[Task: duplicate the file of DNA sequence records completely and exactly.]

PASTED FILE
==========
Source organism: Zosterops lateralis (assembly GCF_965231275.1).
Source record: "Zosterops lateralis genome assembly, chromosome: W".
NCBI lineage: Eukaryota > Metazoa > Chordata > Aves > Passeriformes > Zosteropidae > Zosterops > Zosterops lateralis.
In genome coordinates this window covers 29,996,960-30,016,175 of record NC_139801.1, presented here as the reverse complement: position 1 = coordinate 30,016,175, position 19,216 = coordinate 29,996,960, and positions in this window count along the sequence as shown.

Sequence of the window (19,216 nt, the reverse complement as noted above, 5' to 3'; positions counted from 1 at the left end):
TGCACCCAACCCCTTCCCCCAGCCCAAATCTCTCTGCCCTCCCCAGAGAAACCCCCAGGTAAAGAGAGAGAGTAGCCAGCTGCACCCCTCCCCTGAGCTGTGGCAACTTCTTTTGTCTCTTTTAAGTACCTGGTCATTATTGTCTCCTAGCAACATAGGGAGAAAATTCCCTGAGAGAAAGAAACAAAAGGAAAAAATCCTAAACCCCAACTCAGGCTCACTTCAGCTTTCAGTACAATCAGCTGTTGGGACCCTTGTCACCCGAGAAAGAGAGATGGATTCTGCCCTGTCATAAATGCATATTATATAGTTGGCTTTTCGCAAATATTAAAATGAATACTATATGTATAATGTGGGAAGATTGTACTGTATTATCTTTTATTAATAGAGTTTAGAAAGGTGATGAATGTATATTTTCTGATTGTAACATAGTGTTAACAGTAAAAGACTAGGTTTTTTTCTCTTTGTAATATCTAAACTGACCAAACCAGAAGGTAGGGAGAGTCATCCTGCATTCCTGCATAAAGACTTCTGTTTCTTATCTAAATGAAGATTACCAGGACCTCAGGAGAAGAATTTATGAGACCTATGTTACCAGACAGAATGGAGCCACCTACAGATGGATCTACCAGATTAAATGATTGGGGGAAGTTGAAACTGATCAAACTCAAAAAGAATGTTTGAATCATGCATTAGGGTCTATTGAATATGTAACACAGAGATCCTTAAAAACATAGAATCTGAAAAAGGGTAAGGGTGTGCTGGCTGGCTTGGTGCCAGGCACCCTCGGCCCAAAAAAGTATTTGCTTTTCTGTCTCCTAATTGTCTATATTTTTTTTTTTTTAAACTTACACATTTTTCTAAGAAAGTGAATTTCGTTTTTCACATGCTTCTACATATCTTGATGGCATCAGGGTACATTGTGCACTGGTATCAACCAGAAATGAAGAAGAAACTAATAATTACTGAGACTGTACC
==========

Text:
Source organism: Zosterops lateralis (assembly GCF_965231275.1).
Source record: "Zosterops lateralis genome assembly, chromosome: W".
NCBI lineage: Eukaryota > Metazoa > Chordata > Aves > Passeriformes > Zosteropidae > Zosterops > Zosterops lateralis.
In genome coordinates this window covers 29,996,960-30,016,175 of record NC_139801.1, presented here as the reverse complement: position 1 = coordinate 30,016,175, position 19,216 = coordinate 29,996,960, and positions in this window count along the sequence as shown.

Sequence of the window (19,216 nt, the reverse complement as noted above, 5' to 3'; positions counted from 1 at the left end):
TGCACCCAACCCCTTCCCCCAGCCCAAATCTCTCTGCCCTCCCCAGAGAAACCCCCAGGTAAAGAGAGAGAGTAGCCAGCTGCACCCCTCCCCTGAGCTGTGGCAACTTCTTTTGTCTCTTTTAAGTACCTGGTCATTATTGTCTCCTAGCAACATAGGGAGAAAATTCCCTGAGAGAAAGAAACAAAAGGAAAAAATCCTAAACCCCAACTCAGGCTCACTTCAGCTTTCAGTACAATCAGCTGTTGGGACCCTTGTCACCCGAGAAAGAGAGATGGATTCTGCCCTGTCATAAATGCATATTATATAGTTGGCTTTTCGCAAATATTAAAATGAATACTATATGTATAATGTGGGAAGATTGTACTGTATTATCTTTTATTAATAGAGTTTAGAAAGGTGATGAATGTATATTTTCTGATTGTAACATAGTGTTAACAGTAAAAGACTAGGTTTTTTTCTCTTTGTAATATCTAAACTGACCAAACCAGAAGGTAGGGAGAGTCATCCTGCATTCCTGCATAAAGACTTCTGTTTCTTATCTAAATGAAGATTACCAGGACCTCAGGAGAAGAATTTATGAGACCTATGTTACCAGACAGAATGGAGCCACCTACAGATGGATCTACCAGATTAAATGATTGGGGGAAGTTGAAACTGATCAAACTCAAAAAGAATGTTTGAATCATGCATTAGGGTCTATTGAATATGTAACACAGAGATCCTTAAAAACATAGAATCTGAAAAAGGGTAAGGGTGTGCTGGCTGGCTTGGTGCCAGGCACCCTCGGCCCAAAAAAGTATTTGCTTTTCTGTCTCCTAATTGTCTATATTTTTTTTTTTTTAAACTTACACATTTTTCTAAGAAAGTGAATTTCGTTTTTCACATGCTTCTACATATCTTGATGGCATCAGGGTACATTGTGCACTGGTATCAACCAGAAATGAAGAAGAAACTAATAATTACTGAGACTGTACC